Plant Nutrition for Cool Forages

15th Apr 2014 4R Practices,Implement the 4Rs,Right Place,Right Rate,Right Source,Right Time,

By Tom Bruulsema, IPNI Northeast Director

Declining crop prices may concern forage producers as they plan fertilizer purchases for the coming year. Recent government price surveys, however, indicate price declines for fertilizers similar to those for forages. The USDA-NASS prices paid report shows fertilizer prices down by 12% for February 2014 compared to a year ago. Prices received for hay declined by a similar amount, over the same period.

Forages remove large amounts of nutrients. When hay, haylage or silage is analyzed to formulate feed rations, the analysis report also provides information relevant to managing crop nutrition. Removal equals yield times concentration. Replenishing removal to maintain soil tests in the recommended range is a sound principle of plant nutrition that doesn’t depend on prices. Applying the right nutrient source at the right time and in the right place assures optimum quantity and quality of forage, while protecting environmental quality.

Prices may have changed, but the principles of fertilizing forages have not. A new book called “Cool Forages” explains those principles well. It comprises 50 chapters of science-based information useful to forage producers in northern temperate climates. Here is a short list of important points it underscores, related to plant nutrition.

  • Many economic analyses show production of alfalfa to be at least as profitable as corn. Return on fertilizer investments that correct nutrient deficiencies can be expected to be high.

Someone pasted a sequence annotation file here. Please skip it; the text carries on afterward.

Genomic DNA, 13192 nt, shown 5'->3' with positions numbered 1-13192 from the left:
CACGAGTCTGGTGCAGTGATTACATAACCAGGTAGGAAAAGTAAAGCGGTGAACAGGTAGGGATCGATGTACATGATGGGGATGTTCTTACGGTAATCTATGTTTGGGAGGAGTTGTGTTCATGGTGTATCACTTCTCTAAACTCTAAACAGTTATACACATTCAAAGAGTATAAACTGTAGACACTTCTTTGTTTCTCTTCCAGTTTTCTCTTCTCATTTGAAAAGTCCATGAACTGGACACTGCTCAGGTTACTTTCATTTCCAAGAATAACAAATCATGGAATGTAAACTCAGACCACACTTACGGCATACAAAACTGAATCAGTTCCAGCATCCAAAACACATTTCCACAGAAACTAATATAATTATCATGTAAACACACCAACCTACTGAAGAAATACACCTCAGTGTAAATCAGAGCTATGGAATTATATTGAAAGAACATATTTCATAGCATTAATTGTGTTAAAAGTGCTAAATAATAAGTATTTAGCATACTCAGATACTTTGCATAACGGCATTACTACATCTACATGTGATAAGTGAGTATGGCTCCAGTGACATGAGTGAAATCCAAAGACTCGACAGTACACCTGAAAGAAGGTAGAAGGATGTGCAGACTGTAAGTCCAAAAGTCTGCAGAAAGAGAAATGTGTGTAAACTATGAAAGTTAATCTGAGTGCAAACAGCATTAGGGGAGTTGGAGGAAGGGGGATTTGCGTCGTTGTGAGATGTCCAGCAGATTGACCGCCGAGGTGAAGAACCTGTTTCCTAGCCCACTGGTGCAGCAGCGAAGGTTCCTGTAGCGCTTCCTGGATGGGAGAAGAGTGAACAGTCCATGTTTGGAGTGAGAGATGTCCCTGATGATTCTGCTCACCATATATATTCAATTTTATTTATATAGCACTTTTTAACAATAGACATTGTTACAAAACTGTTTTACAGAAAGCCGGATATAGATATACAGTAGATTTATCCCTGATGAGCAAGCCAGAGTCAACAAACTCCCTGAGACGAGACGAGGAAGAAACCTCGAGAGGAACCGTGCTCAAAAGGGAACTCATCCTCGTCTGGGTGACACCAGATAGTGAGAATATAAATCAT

• Perennial forages provide predictable N credits for following crops.
  • An on-line soil-crop N modeling tool at www.NLOS.ca can improve understanding of N cycling and adapt its management to local weather conditions.
  • Perennial forages lose less nutrients in drainage water than annual crops, but a greater fraction of the P loss may be in the dissolved form.
  • Understanding the methods of testing for soil P can help predict crop response to applications of P, and the potential for its loss in drainage water.
  • The mysteries of variable response to applied S are important for both the yield and quality of forages.
  • Whole-farm N budgets can help identify changes in diets, species selection and grass harvest frequencythat improve nutrient use efficiency on dairy farms.
  • Manure application timing and placement require innovative tools to optimize nutrient use.
  • Stand termination method and timing need careful management to minimize losses of nitrate and nitrous oxide.
  • Carefully managed manure applications can effectively supply nutrients for alfalfa production.
  • Mineral balances to produce a quality of timothy grass hay appropriate for the Ca nutrition of the drycow in transition can be achieved by cutting at the right growth stage, managing soil P levels, and applying Cl- fertilizers.

The book was edited by Shabtai Bittman and Derek Hunt, scientists with Agriculture and Agri-Food Canada.Published by the Pacific Field Corn Association, the book can be ordered at www.farmwest.com. Managing plant nutrition for forages is at least as technical as it is for corn. Using information sources like theseensures the highest level of precision in nutrient application for sustainably intensified forage production.

For more information, contact Dr. Tom Bruulsema, IPNI Northeast Director, Phone: (519) 835-2498. E-mail: Tom. [email protected]